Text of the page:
SHARON — Over the years, Rabbi Barry Starr amassed accolades and built a national profile. He has served as president of the Massachusetts Board of Rabbis, as well as the region’s Rabbinical Assembly, the umbrella group for Conservative rabbis. He has sat on the chancellor’s rabbinic cabinet of the Jewish Theological Seminary of America, one of the academic and spiritual centers of Conservative Judaism.
He had been best known as the beloved rabbi of Temple Israel of Sharon, where for the past 28 years he has presided over major renovations, seen his congregation grow to about 630 families, and delivered sermons about ethical standards and the value of tradition.
Starr’s reputation as a mensch — a person of integrity, someone to be looked up to — ended last week when he abruptly resigned from his position at Temple Israel, stunning people in this suburb south of Boston.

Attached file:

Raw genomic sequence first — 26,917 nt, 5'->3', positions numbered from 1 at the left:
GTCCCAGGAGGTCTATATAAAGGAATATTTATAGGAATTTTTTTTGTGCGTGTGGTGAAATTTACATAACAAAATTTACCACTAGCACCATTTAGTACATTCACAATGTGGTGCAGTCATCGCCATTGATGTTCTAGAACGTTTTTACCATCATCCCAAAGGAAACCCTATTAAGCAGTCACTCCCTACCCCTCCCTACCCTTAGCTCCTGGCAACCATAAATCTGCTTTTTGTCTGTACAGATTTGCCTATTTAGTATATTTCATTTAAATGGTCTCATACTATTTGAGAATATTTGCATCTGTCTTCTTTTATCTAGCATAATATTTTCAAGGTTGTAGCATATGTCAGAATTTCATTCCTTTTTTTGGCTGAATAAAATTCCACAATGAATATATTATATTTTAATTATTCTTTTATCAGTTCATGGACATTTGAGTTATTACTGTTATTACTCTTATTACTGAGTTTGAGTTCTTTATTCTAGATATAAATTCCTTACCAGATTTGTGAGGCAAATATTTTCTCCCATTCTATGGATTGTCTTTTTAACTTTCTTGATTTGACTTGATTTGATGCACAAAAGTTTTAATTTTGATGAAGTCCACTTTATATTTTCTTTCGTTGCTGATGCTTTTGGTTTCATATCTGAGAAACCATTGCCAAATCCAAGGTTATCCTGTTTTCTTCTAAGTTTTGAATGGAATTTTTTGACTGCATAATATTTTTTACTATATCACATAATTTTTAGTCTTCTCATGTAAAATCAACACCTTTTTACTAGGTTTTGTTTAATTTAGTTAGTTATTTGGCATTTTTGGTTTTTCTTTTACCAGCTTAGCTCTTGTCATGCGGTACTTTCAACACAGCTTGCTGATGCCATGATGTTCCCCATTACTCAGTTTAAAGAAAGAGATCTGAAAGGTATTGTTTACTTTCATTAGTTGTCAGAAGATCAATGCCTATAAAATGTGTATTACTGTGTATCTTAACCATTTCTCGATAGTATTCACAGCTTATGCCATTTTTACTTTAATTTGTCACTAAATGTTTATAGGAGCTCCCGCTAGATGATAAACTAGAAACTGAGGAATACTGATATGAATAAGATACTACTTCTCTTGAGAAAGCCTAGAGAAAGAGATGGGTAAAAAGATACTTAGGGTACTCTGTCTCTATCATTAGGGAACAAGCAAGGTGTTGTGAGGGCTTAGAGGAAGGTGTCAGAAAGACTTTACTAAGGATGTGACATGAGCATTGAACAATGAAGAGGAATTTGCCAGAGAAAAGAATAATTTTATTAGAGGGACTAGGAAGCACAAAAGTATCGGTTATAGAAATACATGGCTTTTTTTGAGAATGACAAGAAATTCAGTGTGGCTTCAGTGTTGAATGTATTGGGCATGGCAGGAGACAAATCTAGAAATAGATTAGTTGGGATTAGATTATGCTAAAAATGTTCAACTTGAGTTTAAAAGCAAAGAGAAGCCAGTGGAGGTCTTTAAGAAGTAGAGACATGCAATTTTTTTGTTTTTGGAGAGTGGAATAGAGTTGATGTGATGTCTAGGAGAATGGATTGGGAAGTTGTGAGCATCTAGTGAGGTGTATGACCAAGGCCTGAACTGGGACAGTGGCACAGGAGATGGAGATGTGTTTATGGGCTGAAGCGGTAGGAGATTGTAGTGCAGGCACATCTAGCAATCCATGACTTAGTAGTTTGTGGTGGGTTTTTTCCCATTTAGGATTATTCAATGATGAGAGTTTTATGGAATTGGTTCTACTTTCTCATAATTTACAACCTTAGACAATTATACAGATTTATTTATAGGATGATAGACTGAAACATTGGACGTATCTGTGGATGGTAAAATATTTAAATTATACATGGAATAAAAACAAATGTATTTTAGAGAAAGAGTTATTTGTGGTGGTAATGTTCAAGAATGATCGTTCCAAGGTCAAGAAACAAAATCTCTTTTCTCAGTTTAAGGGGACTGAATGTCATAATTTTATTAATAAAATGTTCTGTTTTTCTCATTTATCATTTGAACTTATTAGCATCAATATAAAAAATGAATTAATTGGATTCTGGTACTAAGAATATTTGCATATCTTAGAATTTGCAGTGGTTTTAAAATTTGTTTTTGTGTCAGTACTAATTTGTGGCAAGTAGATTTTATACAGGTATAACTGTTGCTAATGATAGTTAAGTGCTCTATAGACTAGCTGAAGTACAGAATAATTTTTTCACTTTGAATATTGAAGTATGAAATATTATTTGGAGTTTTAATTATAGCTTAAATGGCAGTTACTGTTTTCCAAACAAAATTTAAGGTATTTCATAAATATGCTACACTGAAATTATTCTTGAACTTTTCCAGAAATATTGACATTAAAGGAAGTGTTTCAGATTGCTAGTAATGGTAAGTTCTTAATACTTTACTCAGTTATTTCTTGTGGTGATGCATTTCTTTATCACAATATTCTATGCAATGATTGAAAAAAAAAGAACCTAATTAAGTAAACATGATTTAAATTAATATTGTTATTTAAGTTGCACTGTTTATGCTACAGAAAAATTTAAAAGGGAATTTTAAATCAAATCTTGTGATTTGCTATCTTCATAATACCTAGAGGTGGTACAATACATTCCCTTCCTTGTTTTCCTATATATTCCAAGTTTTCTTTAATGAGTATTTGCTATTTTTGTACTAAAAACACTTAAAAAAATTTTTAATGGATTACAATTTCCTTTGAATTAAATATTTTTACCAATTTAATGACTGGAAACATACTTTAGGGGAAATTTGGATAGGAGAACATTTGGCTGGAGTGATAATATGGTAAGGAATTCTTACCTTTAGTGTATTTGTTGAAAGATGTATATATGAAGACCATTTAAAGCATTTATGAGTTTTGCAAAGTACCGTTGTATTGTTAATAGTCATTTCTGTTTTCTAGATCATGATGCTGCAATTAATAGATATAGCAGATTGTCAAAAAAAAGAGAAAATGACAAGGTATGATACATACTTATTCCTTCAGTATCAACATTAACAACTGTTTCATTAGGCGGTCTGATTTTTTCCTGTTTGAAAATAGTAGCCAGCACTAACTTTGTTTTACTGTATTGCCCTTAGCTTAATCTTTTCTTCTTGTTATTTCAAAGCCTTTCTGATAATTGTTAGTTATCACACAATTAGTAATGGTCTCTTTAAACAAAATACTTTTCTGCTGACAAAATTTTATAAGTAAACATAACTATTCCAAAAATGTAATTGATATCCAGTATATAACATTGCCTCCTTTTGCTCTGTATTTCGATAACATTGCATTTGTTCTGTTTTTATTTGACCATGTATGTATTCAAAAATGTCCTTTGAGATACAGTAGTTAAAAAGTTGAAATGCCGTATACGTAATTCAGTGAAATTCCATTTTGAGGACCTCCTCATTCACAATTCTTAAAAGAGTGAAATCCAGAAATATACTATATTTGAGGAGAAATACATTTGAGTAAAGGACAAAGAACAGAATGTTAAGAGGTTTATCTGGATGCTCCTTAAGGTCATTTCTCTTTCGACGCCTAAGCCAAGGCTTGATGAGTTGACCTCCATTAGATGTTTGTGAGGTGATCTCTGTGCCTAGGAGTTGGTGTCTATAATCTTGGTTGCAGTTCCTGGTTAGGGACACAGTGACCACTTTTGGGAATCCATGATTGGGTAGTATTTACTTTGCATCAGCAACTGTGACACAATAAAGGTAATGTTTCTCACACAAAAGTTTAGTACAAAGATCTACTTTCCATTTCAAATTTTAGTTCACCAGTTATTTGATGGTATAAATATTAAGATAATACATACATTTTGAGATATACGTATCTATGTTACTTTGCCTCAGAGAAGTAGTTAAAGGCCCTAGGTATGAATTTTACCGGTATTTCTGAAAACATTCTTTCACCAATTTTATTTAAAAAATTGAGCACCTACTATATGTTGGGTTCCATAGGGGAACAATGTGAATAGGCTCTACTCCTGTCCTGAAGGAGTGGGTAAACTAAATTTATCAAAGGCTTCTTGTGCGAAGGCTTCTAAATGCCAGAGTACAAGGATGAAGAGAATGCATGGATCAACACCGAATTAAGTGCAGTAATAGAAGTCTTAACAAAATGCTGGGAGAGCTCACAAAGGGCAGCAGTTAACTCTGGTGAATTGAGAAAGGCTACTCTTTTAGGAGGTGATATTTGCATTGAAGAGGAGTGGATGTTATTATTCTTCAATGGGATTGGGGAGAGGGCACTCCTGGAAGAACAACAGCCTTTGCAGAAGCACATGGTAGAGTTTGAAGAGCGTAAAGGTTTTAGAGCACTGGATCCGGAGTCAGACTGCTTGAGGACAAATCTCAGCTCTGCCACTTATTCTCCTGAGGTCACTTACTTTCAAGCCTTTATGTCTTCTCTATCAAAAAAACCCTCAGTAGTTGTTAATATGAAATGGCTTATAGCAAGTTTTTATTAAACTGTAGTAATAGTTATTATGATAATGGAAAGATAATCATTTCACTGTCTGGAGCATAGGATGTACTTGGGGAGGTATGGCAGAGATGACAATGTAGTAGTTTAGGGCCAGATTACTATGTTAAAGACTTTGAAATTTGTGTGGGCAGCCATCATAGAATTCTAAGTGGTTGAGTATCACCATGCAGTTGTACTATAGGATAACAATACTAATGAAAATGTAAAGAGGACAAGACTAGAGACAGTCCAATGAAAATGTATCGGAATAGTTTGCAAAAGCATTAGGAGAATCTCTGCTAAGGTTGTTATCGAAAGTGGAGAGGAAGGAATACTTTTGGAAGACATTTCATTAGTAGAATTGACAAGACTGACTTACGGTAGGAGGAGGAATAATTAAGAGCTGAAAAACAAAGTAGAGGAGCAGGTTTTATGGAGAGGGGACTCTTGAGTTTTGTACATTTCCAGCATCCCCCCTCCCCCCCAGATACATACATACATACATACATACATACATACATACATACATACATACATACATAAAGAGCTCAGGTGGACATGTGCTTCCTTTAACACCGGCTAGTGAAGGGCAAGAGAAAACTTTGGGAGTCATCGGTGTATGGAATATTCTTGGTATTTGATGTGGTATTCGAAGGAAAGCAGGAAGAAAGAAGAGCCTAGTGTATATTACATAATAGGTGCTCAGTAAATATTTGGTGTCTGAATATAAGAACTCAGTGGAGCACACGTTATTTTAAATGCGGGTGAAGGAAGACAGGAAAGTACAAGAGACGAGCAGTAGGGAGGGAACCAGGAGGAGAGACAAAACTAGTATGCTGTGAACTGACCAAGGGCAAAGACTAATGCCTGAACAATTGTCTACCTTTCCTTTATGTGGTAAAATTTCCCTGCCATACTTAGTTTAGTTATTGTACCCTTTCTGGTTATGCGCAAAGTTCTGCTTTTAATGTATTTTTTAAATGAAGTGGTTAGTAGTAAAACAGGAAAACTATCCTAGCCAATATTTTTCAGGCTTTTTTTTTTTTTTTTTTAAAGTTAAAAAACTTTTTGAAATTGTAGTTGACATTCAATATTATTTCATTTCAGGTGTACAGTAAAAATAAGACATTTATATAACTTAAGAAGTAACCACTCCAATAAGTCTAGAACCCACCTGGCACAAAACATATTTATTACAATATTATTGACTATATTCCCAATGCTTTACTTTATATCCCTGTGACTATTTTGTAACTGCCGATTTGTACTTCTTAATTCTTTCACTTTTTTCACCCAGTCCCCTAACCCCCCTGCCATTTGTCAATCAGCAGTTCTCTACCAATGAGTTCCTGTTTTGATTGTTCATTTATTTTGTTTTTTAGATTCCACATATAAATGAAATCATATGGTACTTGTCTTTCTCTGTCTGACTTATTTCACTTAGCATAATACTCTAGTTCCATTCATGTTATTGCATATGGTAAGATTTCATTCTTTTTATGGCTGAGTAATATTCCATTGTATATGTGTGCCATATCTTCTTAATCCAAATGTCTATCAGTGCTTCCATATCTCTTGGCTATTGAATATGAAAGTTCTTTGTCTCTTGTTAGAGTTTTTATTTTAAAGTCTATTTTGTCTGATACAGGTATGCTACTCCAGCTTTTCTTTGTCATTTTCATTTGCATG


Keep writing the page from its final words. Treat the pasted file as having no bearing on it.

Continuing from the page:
“I write this letter with a very heavy heart and a sense of shame and remorse that makes this the most difficult thing I have done in my life,” he told his congregants in a letter he sent by e-mail Tuesday. “As you know, sometimes people who try to be good people do things that are wrong, hurtful, and shameful.”
The married father of two added: “It is with great remorse and deep regret that I acknowledge I have engaged in marital infidelity and other serious personal conduct which require me to resign.”
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